In general, the idea was not bad: to approach the enemy at a minimum distance in order to use their anti-aircraft guns. “I won’t kill, so I’ll perforate.” Apparently, Wilson forgot about the torpedo tubes from the Japanese, or simply did not know.
But the Japanese were also happy with this, they hoped to drown the annoying corvette, and capture the tanker and send it to the metropolis.
And the Japanese ships opened fire on the Bengal.
A very strange event happened here. We will never know how frostbitten the psycho was the captain of the tanker Willem Horsman, but he was a very peculiar comrade.
Instead of trying to hide, Horsman estimated the chances of success (12 nodes against 21) and also went into battle!
And what? There is a gun, ammunition (as many as 32 shell !!!), gunners are British professionals, dying in battle is much better than rotting in a Japanese concentration camp or entertaining samurai as an object of torture.
And Horsman gives the command to go into battle too!
In general, the team of the British Commonwealth and the Netherlands attacked the Japanese raiders.
As I suppose, the Japanese missed because they were strangled by laughter. You can’t call such an attack anything more than suicide. On the other hand, according to the code of samurai honor, everything was just luxurious, the crews of British ships played on the same field with the Japanese.
The third shot of the Ondina hits the Hokoku-maru cabin. The sixth shot of the Bengal flies in there. The Japanese have some confusion ...
“Aikoku-maru” also began to shoot at the “Bengal”, but to get into this trifle was not easy. But then something happened that put the situation on its head. Another shell hits the Hokoku Maru.
The debate about who got in was very long. It is clear who the crews of both ships stood for what they were, but in any case, the shell sent by the British gunners hit.
And he got not just somewhere, but into the starboard torpedo tube, which stood under the hinged platform on which the seaplane was located.
Both torpedoes in the vehicle, of course, exploded. The plane was thrown overboard, but flying away, he beat the barrels of fuel, the fuel spread and caught fire, and then flashed again. When the barrels of gasoline finally detonated, and from them the ammunition of the gun No. 3, which was also shot.
In short, such an indicative video on the topic of fire safety.
As a result of the fireworks, a hole was formed in the stern of the starboard side, reaching the waterline. The Hokoku Maru began to roll to the starboard side and gradually sink. Although the Japanese did not stop shooting at the Bengal, and in the end, they still hit.
True, the British planted several more shells in the Hokoku-maru cabin, but this did not have any significant impact. In general, everything went well, the raider not only burned, but they could not put out it at all.
"Hokoku-maru" was not built as a military and therefore did not have the required number of internal bulkheads, and the fire extinguishing system was not designed to burn in hundreds of liters aviation petrol. As a result, the fire caused by gasoline reached the engine room, and soon all the ship's power supply failed.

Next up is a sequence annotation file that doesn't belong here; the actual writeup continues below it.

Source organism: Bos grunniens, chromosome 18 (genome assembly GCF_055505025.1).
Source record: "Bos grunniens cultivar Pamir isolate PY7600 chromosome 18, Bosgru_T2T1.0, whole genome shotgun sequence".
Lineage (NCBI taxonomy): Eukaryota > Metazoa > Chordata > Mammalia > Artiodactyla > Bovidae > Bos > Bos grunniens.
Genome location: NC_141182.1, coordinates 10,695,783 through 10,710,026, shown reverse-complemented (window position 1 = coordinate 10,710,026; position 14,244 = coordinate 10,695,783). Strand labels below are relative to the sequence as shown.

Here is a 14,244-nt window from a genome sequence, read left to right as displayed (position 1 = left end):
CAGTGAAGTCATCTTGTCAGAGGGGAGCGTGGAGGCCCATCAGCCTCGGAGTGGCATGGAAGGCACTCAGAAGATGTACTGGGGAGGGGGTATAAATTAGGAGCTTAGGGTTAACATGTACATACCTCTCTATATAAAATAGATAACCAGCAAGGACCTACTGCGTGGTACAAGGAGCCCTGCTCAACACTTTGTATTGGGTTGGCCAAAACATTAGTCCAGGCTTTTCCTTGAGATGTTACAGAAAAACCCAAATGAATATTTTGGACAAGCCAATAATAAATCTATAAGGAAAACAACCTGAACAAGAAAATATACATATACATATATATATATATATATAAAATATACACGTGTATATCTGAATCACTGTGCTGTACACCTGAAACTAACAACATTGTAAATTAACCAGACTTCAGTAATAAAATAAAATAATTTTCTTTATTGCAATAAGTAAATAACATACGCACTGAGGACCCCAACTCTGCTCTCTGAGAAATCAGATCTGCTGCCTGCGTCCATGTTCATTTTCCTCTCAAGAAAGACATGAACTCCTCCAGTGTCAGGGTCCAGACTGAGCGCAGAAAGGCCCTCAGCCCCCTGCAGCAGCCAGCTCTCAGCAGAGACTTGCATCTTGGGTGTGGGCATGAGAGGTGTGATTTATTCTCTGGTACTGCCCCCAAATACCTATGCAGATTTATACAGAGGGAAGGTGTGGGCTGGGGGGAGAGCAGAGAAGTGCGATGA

The Hokoku Maru left the battle and stopped shooting.
At Bengal, it was decided that it was time to tear the claws, because the Aikoku-maru was unharmed, but the shells on the corvette were over. Because the British decided that enough was enough, they tried to hide behind the smoke screen, but the smoke buoys did not work. And the Japanese began to pursue the corvette, while at the same time trying to get into it, at least for the sake of decency.
Hit. The shell exploded in the stern, in officer cabins. There were no casualties, as the officers were busy, there was a fire that could quickly put out.
The Japanese were in a difficult position. On the one hand, the Bengal showed a desire to get out of the party, it turned out to get into the tiny corvette, but on the corvette they still managed to turn on the smoke. On the other hand, Ondina also gathered somewhere in the direction of the horizon. But the raiding comrade obviously didn’t feel very well.
About an hour after the start of the battle, Captain Imazato, the commander of the Hokoku-maru, received extremely unpleasant news that the fires were not only not put out, but he was also approaching the stern artillery cellar.
Captain Imazato ordered the crew to leave the ship, but not everyone managed to do this, because literally a few minutes later the Hokoku-maru exploded. A column of smoke and flame rose a hundred meters, and when the smoke cleared, only small fragments remained on the surface of the sea. Of the 354 crew members, 76 was lost, including the ship's commander.
The Japanese were frankly shocked by this situation, and ... they missed the Bengal, which under cover of a smoke screen managed to leave.
Captain Wilson ordered to find out the damage. Of the approximately two hundred 140-mm shells fired at Bengal, only two hit the ship. Accordingly, all add-ons were cut by fragments, there were two holes above the waterline, the demagnetization winding was damaged, but all 85 crew members were intact. No one was even injured.
Not finding the “Ondine” at the meeting point, Wilson ordered to move to the island of Diego Garcia. There Wilson reported that Ondine had died.
The British command appreciated the battle of Bengal and all sailors were awarded, and Wilson received the Order of Outstanding Merit.
Since the damage to the Bengal was very slight, after a short cosmetic repair, he continued his service. At the end of the war he remained in the Indian Navy and for a long time served in it as a patrol ship. Bengal was sent for scrapping only in the 1960 year.
And with Ondina, everything was somewhat contrary to Wilson's report. The Aikoku-maru, having lost sight of the Bengal, turned back, deciding to deal with the tanker, which nevertheless got several shells.